Focusing their attention on the collapse of the Barents ice sheet which took place some 140,000 years ago, scientists from Bangor University and the University of Sheffield have used a computer climate model to understand how different states of freshwater entering the oceans affect the circulation of the oceans.
“Freshwater entering the ocean from melting ice-sheets can weaken the climate controlling part of the large-scale ocean circulation, with dramatic climate change as a consequence,” explains co-author Dr Mattias Green, a Senior Research fellow at Bangor University’s School of Ocean Sciences. “During the period of our study, the global temperature dropped by up to two degrees over a few centuries, but changes were not uniform over the planet, and it took a long time for the climate to recover after the ice sheets had melted completely.”
But the real issue, according to the scientists, is not how much freshwater is released into the oceans from a melting ice-sheet, but rather the manner in which it enters the oceans: specifically, while icebergs which calve off a melting ice-sheet affect the ocean circulation less than does meltwater, an iceberg will last for a much longer time.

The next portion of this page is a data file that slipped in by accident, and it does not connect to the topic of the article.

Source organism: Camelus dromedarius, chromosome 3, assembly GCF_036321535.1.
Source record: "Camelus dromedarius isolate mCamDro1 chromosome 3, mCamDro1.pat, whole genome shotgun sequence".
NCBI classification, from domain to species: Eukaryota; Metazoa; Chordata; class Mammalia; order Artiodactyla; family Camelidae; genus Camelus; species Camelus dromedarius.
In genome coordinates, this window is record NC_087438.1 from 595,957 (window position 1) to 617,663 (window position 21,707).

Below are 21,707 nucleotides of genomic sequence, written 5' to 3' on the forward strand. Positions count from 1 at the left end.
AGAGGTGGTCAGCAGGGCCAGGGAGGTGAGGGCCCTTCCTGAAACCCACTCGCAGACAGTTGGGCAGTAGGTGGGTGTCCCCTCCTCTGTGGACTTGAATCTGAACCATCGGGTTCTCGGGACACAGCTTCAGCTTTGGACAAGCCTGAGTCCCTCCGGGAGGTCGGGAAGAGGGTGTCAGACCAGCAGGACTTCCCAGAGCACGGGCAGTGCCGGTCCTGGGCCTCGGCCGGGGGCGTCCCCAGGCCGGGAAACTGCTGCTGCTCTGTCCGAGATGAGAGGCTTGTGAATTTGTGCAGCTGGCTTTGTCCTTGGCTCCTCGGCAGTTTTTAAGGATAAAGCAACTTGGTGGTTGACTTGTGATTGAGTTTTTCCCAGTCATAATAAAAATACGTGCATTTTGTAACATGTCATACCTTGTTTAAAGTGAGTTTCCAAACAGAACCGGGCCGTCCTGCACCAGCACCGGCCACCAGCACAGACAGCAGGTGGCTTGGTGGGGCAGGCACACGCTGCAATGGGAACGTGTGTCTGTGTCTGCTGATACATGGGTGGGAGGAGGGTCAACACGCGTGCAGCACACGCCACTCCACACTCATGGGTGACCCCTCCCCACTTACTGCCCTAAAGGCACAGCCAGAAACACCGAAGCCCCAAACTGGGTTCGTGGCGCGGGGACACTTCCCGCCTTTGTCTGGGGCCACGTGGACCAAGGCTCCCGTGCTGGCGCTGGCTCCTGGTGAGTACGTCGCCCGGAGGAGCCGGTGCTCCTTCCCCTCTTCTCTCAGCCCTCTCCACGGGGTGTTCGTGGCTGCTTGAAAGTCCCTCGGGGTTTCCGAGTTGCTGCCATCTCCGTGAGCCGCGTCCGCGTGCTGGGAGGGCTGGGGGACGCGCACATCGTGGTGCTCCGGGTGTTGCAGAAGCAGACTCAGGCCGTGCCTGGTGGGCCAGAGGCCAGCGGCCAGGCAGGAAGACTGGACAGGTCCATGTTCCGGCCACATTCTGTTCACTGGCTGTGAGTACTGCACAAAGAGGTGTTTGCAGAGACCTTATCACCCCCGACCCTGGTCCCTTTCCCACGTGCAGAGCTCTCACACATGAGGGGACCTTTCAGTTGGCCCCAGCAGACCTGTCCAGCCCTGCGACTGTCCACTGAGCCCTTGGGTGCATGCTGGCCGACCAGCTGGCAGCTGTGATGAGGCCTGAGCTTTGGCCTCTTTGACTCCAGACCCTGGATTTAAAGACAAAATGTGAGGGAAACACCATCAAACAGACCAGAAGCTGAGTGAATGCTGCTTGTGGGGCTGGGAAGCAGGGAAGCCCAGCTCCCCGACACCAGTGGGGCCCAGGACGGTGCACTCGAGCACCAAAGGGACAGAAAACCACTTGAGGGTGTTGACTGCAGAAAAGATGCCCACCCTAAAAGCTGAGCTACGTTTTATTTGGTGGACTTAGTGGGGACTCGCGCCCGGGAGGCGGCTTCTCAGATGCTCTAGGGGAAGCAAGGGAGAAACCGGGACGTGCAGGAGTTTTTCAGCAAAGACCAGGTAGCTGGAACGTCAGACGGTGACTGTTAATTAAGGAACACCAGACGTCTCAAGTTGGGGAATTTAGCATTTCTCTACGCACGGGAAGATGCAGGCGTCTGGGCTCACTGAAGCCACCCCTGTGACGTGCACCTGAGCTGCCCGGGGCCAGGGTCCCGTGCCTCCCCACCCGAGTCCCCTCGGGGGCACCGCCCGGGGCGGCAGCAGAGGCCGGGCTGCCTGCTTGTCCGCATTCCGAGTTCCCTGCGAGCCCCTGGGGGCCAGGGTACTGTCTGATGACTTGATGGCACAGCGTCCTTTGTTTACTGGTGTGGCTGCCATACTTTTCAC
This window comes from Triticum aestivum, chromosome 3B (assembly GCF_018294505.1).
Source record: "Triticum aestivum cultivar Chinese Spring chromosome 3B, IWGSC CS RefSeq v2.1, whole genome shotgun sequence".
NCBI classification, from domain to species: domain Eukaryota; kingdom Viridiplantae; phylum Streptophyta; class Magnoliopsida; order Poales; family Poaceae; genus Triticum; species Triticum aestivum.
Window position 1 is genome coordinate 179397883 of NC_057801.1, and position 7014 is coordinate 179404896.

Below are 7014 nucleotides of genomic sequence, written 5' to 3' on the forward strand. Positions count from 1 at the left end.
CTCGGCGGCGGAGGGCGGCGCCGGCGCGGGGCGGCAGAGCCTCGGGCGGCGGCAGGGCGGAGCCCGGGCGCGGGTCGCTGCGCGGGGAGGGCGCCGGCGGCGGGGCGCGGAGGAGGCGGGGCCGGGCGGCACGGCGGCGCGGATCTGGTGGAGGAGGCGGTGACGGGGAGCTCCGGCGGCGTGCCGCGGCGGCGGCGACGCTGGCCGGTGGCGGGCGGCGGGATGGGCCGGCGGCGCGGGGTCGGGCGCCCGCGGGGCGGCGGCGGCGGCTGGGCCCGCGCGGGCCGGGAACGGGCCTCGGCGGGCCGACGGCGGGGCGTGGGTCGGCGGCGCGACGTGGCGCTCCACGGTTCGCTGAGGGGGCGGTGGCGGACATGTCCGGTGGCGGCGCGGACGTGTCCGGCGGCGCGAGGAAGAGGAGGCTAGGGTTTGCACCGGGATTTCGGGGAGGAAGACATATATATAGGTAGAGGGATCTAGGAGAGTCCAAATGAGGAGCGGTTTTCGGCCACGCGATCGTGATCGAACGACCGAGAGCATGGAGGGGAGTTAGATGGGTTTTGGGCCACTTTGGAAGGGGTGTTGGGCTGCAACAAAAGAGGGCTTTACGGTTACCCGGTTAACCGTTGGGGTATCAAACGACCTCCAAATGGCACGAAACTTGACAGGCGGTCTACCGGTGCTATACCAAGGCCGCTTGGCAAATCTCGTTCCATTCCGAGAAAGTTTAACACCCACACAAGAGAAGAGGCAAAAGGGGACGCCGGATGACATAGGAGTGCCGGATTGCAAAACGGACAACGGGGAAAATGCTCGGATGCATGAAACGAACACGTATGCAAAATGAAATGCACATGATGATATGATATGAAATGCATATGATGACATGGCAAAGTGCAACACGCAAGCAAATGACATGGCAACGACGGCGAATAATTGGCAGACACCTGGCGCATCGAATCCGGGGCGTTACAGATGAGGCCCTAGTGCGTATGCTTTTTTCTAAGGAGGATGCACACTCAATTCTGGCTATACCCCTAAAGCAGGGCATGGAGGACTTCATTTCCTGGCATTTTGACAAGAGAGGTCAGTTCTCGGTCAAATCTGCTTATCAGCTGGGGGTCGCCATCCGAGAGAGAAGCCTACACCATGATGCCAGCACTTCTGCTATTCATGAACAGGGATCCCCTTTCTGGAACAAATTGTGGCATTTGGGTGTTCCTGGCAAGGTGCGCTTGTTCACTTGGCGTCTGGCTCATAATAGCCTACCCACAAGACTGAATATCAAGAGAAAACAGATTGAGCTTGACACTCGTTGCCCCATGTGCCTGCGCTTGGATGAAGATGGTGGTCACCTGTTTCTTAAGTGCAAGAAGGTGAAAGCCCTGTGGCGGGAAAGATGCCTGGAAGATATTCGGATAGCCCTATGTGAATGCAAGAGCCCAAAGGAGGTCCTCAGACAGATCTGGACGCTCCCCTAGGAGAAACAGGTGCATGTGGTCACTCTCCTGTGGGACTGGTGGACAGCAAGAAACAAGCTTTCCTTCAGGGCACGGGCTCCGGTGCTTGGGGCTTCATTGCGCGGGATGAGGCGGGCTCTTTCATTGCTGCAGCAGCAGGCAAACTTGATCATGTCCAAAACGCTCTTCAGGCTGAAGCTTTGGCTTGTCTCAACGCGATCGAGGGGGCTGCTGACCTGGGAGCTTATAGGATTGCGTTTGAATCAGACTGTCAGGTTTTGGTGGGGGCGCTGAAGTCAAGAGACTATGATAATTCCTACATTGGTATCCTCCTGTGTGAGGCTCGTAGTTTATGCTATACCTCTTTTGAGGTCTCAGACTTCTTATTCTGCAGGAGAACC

“This can be compared to the difference between adding very cold water to your drink, or adding an ice cube or two,” explains Mattias
“With meltwater – similar to adding water to your drink – the water spreads out quickly and has an immediate effect, but it is also absorbed quickly into the rest of the ocean. In a similar way to your ice cube, the icebergs drift along and melt more slowly. This means the immediate impact is weaker, but they are there for a longer time and distribute the water over a larger area.”
The scientists also deduced that the planet’s oceans 140,000 years ago reacted differently to an ice-sheet collapse than they would 120,000 years later, during the much more studied ice age which took place 20,000 years ago. According to the scientists, the oceans were more sensitive to ice-sheet collapse during the more recent ice age than they were in the past.
“Our results lead us to conclude that a future ice-sheet collapse, that might happen in Antarctica or Greenland, would have climatic consequences, but the exact impact needs to be evaluated in each case,” added Mattias.